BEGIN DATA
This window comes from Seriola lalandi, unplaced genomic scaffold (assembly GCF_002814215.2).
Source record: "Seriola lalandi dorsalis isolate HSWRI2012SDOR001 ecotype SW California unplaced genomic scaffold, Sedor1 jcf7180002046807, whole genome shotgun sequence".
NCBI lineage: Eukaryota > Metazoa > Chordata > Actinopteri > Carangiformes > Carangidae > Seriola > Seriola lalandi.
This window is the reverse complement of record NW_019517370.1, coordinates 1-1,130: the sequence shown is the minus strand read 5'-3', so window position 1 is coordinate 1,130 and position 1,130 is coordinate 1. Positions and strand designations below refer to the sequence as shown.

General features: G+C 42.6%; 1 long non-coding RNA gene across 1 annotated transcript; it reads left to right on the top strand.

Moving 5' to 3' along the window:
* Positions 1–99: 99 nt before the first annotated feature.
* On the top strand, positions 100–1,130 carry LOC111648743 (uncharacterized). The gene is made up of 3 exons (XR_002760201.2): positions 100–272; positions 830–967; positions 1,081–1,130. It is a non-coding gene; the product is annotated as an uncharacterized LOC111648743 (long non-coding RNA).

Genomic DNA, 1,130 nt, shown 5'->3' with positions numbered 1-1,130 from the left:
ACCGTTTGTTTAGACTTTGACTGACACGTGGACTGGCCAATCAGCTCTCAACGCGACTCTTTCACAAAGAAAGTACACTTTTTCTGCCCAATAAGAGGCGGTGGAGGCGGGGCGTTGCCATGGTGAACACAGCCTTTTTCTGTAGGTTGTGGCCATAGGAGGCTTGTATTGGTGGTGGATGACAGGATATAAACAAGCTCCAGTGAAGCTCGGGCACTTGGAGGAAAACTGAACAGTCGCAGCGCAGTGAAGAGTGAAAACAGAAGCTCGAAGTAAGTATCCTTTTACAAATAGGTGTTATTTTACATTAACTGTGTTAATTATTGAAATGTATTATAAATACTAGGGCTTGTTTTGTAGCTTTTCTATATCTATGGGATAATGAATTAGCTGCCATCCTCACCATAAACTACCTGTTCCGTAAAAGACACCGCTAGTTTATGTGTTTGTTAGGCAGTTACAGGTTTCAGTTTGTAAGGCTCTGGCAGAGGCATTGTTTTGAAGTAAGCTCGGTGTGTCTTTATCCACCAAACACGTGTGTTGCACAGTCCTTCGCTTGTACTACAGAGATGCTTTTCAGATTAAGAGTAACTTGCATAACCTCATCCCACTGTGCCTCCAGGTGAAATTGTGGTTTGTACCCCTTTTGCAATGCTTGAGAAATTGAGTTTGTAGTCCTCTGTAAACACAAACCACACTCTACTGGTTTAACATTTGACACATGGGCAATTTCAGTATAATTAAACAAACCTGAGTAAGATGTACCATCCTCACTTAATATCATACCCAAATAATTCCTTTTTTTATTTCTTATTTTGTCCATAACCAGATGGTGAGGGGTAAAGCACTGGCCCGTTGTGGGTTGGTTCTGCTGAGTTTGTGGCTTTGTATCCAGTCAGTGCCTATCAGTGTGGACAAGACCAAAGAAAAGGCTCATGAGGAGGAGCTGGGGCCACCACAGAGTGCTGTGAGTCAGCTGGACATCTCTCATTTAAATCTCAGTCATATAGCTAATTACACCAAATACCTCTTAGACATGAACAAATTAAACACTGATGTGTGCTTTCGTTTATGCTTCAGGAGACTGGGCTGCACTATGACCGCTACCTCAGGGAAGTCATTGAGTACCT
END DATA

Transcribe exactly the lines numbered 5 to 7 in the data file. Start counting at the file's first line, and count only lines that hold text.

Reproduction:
General features: G+C 42.6%; 1 long non-coding RNA gene across 1 annotated transcript; it reads left to right on the top strand.

Moving 5' to 3' along the window:
* Positions 1–99: 99 nt before the first annotated feature.